Walnut was the most popular cabinet timber during the first quarter of the 18th century. Much prized by cabinetmakers for its strength and decorative figure, “Juglans Regia” or English walnut, was not in fact native to England, but was introduced from Europe, possibly by the Romans.
The “curl” figure is found where branches or roots separate from the main trunk; “burr” walnut, with its distinctive speckled grain, is actually cut from a growth or burr on the side of the tree. These decorative sections would only be used in veneer form, but walnut was also used in the solid for chairs etc.
Veneers from this period were laboriously cut by hand, and are typically 1/16th of an inch thick – paper thin veneers are one of the first indications of a Victorian copy, or a reproduction!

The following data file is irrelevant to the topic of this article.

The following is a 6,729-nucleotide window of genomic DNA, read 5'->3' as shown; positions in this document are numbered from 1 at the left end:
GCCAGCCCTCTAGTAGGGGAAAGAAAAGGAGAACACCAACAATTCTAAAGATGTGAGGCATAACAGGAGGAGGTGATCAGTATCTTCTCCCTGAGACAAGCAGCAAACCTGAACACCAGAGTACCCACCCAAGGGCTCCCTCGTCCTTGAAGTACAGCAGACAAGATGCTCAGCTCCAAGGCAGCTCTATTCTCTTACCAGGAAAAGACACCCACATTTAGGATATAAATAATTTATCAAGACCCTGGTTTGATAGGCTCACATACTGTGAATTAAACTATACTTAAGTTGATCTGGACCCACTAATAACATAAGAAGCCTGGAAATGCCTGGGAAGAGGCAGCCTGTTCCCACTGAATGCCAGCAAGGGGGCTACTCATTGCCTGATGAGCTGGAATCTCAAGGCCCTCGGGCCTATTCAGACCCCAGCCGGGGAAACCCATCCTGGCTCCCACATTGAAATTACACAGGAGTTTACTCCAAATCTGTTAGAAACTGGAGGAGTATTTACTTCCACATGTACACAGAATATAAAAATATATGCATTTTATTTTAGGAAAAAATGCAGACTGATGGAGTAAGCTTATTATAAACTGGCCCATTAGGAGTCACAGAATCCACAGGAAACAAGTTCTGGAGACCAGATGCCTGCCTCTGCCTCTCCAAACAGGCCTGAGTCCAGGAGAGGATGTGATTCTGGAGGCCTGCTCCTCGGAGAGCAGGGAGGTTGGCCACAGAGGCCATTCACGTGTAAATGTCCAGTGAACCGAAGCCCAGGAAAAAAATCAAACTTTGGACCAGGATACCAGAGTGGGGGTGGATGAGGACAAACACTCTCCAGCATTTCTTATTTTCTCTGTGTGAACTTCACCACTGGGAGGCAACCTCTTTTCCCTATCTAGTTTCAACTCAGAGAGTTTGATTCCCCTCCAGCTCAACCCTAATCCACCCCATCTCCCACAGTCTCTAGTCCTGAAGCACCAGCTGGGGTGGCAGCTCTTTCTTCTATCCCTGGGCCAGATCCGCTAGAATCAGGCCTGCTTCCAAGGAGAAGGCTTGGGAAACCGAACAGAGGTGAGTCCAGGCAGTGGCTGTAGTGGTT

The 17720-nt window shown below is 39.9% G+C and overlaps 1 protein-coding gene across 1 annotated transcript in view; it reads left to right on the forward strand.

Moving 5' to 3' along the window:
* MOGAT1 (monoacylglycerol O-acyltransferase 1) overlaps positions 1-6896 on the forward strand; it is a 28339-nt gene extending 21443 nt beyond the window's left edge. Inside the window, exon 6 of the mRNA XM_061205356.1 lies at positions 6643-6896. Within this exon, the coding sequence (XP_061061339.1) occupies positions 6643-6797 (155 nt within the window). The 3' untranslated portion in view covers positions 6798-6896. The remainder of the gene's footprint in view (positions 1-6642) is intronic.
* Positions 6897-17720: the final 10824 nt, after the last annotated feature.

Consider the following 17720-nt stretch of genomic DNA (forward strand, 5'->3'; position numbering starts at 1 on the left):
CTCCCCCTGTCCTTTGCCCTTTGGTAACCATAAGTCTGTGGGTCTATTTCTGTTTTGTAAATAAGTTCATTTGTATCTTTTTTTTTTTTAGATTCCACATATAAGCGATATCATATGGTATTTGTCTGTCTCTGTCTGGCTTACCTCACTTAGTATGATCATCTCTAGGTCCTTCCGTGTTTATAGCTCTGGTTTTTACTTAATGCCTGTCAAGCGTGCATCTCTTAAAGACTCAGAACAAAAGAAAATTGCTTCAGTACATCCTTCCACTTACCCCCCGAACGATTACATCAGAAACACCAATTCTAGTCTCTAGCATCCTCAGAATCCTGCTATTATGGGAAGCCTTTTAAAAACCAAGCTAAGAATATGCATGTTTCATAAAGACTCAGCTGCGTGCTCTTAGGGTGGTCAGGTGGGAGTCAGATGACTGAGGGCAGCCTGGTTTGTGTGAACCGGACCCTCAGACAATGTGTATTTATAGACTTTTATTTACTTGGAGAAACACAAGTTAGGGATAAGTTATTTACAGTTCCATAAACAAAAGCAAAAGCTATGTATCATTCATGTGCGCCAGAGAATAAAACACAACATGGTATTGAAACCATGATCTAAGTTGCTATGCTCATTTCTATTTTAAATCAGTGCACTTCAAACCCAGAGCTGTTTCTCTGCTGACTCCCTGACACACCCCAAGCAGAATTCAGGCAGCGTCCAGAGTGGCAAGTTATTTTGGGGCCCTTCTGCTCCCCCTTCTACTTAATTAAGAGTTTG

On this lovely chest on stand, dating from about 1740, the drawer fronts have been “quartered” – where four consecutive slices of veneer are laid out to mirror each other. These are framed by “featherbanding”, when two lines of banding are laid in a herringbone pattern. Oak or, as in this case, pine was the timber of choice for carcasses, as its strong tight grain provided a perfectly stable ground to support the fine veneers.
This lovely, faded “honey” colour is typical of an early period walnut piece.